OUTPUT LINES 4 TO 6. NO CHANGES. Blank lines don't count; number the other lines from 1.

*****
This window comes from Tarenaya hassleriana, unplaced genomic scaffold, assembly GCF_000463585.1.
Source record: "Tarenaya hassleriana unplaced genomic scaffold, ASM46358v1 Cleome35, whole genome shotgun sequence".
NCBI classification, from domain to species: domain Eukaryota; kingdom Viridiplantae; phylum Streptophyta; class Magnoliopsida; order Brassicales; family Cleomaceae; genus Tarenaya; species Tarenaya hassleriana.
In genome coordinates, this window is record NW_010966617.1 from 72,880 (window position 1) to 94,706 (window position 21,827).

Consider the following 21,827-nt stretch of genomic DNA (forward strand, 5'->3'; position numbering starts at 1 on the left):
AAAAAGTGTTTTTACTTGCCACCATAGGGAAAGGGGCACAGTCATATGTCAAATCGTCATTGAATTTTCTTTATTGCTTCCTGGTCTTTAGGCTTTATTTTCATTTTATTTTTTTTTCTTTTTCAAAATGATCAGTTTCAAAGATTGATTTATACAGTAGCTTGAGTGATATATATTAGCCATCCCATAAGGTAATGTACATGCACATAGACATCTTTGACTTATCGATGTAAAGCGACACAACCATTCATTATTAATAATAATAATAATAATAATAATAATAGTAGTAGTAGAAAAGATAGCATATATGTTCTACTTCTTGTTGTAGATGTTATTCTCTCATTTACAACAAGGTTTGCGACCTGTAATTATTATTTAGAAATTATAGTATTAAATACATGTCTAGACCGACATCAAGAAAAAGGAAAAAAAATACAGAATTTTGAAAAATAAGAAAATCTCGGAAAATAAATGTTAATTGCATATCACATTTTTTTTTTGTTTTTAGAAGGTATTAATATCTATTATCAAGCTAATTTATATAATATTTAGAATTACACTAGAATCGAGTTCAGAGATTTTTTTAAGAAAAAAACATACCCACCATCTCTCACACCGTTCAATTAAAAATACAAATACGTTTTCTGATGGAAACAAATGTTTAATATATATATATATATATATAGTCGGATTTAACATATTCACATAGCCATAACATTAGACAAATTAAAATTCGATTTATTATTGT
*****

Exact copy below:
In genome coordinates, this window is record NW_010966617.1 from 72,880 (window position 1) to 94,706 (window position 21,827).

Consider the following 21,827-nt stretch of genomic DNA (forward strand, 5'->3'; position numbering starts at 1 on the left):
AAAAAGTGTTTTTACTTGCCACCATAGGGAAAGGGGCACAGTCATATGTCAAATCGTCATTGAATTTTCTTTATTGCTTCCTGGTCTTTAGGCTTTATTTTCATTTTATTTTTTTTTCTTTTTCAAAATGATCAGTTTCAAAGATTGATTTATACAGTAGCTTGAGTGATATATATTAGCCATCCCATAAGGTAATGTACATGCACATAGACATCTTTGACTTATCGATGTAAAGCGACACAACCATTCATTATTAATAATAATAATAATAATAATAATAATAGTAGTAGTAGAAAAGATAGCATATATGTTCTACTTCTTGTTGTAGATGTTATTCTCTCATTTACAACAAGGTTTGCGACCTGTAATTATTATTTAGAAATTATAGTATTAAATACATGTCTAGACCGACATCAAGAAAAAGGAAAAAAAATACAGAATTTTGAAAAATAAGAAAATCTCGGAAAATAAATGTTAATTGCATATCACATTTTTTTTTTGTTTTTAGAAGGTATTAATATCTATTATCAAGCTAATTTATATAATATTTAGAATTACACTAGAATCGAGTTCAGAGATTTTTTTAAGAAAAAAACATACCCACCATCTCTCACACCGTTCAATTAAAAATACAAATACGTTTTCTGATGGAAACAAATGTTTAATATATATATATATATATATAGTCGGATTTAACATATTCACATAGCCATAACATTAGACAAATTAAAATTCGATTTATTATTGT